Braised Beef Short Ribs Provençal
Beef ribs are tough but flavorful. A great way to tenderize tough cuts is by slow cooking in a flavorful liquid, a process called braising. Barbecue beef ribs are my first choice in warm weather, but when the snowballs fly, braising indoors is the way to go. And what a way to go!
Braising is a method of cooking in a flavorful liquid low and slow, just like barbecue, so the meat tenderizes and all the flavors meld into a harmonious symphony. The liquid is kept top a low simmer, tiny bubbles, not big ones.
Beef ribs are a desirable component in a braised dish because they contain so many flavorful elements, fat, connective tissue (collagen that turns to gelatin), marrow, and, of course, beef. Click here to learn more about the different cuts of beef ribs.
This classic French stew from Provence fills the house with seductive aromas and, if you prepare it on Saturday, refrigerate it overnight, and serve it on Sunday, the house will smell great for two days straight. Besides, braised meat often tastes better the next day, after all their flavors have intermingled. Some recipes call for boneless ribs, but I say you should leave the bone in so the marrow can add to the richness of the stew. Deep, meaty, flavorful, and hearty, this is the ideal winter meal with a rich red wine to be followed by an evening wallowing on the couch with a movie.
This recipe calls for cooking in a heavy pot on the stovetop, but you can easily adapt it for cooking in a slow cooker.
I like to serve this on a bed of egg noodles, but you can use mashed potatoes, polenta, rice, cous cous, or serve it straight with a crusty loaf of bread. Try it with a simple salad of chopped lettuce and blue cheese with a big, full-bodied red.
Yield. Serves 3-4
Prep time. 30 minutes
Cooking time. 2 1/2 hours
4 tablespoons olive oil
4 pounds short ribs, bone in if you can find it, trimmed of excess fat and silverskin
Salt and crushed black pepper
6 tablespoons all-purpose flour, approximately
2 large onions, coarsely chopped
2 carrots, trimmed, peeled, and cut into 1/2" chunks
2 ribs celery, trimmed and cut into 1/2" chunks
1 head garlic, broken into cloves, peeled, and cut in half
2 teaspoon dried herbes de Provence (or equal parts thyme, basil, tarragon)
2 whole bay leaves
2 tablespoons Dijon-style mustard
1 quart unsalted broth (beef, chicken, veggie, or a combo)
1 (14.5 ounce) can chopped or whole tomatoes
1 bottle full-flavored dry red wine such as syrah or shiraz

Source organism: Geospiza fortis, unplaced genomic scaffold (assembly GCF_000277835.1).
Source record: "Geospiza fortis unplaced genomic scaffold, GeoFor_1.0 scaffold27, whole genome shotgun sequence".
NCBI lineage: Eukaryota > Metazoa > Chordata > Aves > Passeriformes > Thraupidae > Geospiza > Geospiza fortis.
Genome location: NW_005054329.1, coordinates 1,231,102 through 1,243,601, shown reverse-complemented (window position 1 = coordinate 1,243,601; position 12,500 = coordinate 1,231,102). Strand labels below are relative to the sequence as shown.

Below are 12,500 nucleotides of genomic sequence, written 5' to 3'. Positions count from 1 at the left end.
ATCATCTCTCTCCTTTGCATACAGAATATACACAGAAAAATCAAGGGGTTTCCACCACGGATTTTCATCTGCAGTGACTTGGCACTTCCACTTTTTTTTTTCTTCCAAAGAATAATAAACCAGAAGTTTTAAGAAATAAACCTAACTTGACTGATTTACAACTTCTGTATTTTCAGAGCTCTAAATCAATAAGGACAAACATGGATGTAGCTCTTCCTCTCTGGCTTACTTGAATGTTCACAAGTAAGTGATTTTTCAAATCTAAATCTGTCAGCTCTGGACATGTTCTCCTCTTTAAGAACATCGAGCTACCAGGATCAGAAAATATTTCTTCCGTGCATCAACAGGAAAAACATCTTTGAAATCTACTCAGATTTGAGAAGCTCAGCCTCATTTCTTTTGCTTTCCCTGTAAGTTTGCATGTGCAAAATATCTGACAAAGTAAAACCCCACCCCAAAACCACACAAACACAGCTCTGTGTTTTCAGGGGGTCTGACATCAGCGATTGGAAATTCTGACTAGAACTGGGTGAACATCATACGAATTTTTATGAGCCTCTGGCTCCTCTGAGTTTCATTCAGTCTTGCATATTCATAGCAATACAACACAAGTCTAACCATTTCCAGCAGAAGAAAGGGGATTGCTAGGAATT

Salt and pepper to taste
8 ounces of egg noodles, about 1/2" wide
4 tablespoons chopped fresh parsley
Optional. Add 1/2 cup Nicoise olives, pitted (small, brine-cured olives) to the beef.
Wine. Serve with a big red wine, like a French wine from the Rhone region (which is near Provence) such as a Hermitage, Chateauneuf-du-Pape, Cote-Rotie, or Gigondas. Another option is a wine from the US or Australia labeled Syrah or Shiraz. These are the same grape, and a big part of the blend used in the Rhone region.
1) Cut the meat into single bone sections and sprinkle them lightly with salt and pepper and then dust them with flour.
2) In a large heavy pot, about 5 quarts, warm the oil over a medium-high heat until it begins to shimmer. Brown the ribs on the meaty sides. Do them 2 or 3 at a time so you don't crowd them in the pot. They need space to get hot enough to brown and for moisture to evaporate. When they are starting to get dark, remove them with tongs and put them aside on a plate or in a bowl.
3) Drain all the oil except about 3 tablespoons. Add the onions, carrots, and celery. Cook for about 15 minutes or so until soft and browning starts. Add the garlic, herbes de Provence, and bay leaves and cook for another 2 minutes. Add the mustard, stir, and cook for another 2 minutes.
4) Add the prunes, wine, tomatoes, and broth. Add the meat last, bone side down. The reason we put the meat side up is to make sure it is exposed to air. This cools the meat slightly keeping its internal liquids from boiling and that helps keep it tender. Bring the liquid to a boil but don't let it boil for more than a few seconds, and then dial the temperature to low to a gentle simmer. Put the cover on loosely, leaving a small gap, so some steam can escape. This keeps the temperature of the liquid just below boiling, and makes for more tender, moister meat. Boiling meat makes it tough and dry. Cook for 2 1/2 hours and check periodically to make sure the liquid doesn't evaporate. Add water if necessary. After about 2 hours pierce it with a fork and gently twist. The meat should be tender and just about to pull from the bone. Remove the meat and put it in a bowl or on a plate.
Optional. If you wish, you can cook them in a slow cooker on low for 8-10 hours or on high for 4-5 hours.
5) Turn the heat to high and reduce it to about three cups. While it is cooking, and when the ribs are cool enough to handle, remove the bones and trim the thick layer of cartiledge that is between the meat and bone. After the liquid has reduced, let it sit for a few minutes so the fat can rise to the surface. Skim the fat with a large flat spoon and discard it.
6) While the sauce is reducing, start a 2 quart pot of water boiling and add 1/2 teaspoon of salt. Add the noodles and boil according to the instructions on the package.
7) While the noodles are cooking, add the meat back to the braising liquid, add the olives if you decide to use them, and place over a medium low burner for about 10 minutes until the meat is warmed through.
8) Place the noodles on the plates, put the meat and veggies on top, pour the liquid on top, sprinkle with parsley.
This page was revised 4/17/2010
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